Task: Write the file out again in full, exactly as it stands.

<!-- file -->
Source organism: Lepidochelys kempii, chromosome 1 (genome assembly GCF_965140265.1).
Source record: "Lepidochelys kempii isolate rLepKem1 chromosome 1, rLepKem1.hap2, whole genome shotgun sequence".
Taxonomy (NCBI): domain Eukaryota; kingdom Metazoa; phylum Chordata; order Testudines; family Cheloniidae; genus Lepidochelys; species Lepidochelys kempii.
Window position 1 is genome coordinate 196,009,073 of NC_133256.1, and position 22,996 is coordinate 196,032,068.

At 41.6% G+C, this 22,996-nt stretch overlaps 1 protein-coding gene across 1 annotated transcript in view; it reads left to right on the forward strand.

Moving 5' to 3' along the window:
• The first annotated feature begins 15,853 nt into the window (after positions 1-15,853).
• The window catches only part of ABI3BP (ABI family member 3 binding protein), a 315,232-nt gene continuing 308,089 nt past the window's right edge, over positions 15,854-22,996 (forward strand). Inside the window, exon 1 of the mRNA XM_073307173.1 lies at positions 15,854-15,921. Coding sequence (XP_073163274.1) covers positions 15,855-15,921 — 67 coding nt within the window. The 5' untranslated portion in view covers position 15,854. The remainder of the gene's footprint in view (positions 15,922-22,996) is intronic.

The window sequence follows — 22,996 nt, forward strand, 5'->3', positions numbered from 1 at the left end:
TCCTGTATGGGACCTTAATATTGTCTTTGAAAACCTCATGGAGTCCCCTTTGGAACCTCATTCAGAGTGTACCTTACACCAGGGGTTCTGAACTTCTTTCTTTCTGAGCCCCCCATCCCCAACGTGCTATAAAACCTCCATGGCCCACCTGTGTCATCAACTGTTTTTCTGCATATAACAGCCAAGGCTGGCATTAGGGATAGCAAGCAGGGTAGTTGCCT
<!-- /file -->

Source organism: Lepidochelys kempii, chromosome 1 (genome assembly GCF_965140265.1).
Source record: "Lepidochelys kempii isolate rLepKem1 chromosome 1, rLepKem1.hap2, whole genome shotgun sequence".
Taxonomy (NCBI): domain Eukaryota; kingdom Metazoa; phylum Chordata; order Testudines; family Cheloniidae; genus Lepidochelys; species Lepidochelys kempii.
Window position 1 is genome coordinate 196,009,073 of NC_133256.1, and position 22,996 is coordinate 196,032,068.

At 41.6% G+C, this 22,996-nt stretch overlaps 1 protein-coding gene across 1 annotated transcript in view; it reads left to right on the forward strand.

Moving 5' to 3' along the window:
• The first annotated feature begins 15,853 nt into the window (after positions 1-15,853).
• The window catches only part of ABI3BP (ABI family member 3 binding protein), a 315,232-nt gene continuing 308,089 nt past the window's right edge, over positions 15,854-22,996 (forward strand). Inside the window, exon 1 of the mRNA XM_073307173.1 lies at positions 15,854-15,921. Coding sequence (XP_073163274.1) covers positions 15,855-15,921 — 67 coding nt within the window. The 5' untranslated portion in view covers position 15,854. The remainder of the gene's footprint in view (positions 15,922-22,996) is intronic.

The window sequence follows — 22,996 nt, forward strand, 5'->3', positions numbered from 1 at the left end:
TCCTGTATGGGACCTTAATATTGTCTTTGAAAACCTCATGGAGTCCCCTTTGGAACCTCATTCAGAGTGTACCTTACACCAGGGGTTCTGAACTTCTTTCTTTCTGAGCCCCCCATCCCCAACGTGCTATAAAACCTCCATGGCCCACCTGTGTCATCAACTGTTTTTCTGCATATAACAGCCAAGGCTGGCATTAGGGATAGCAAGCAGGGTAGTTGCCT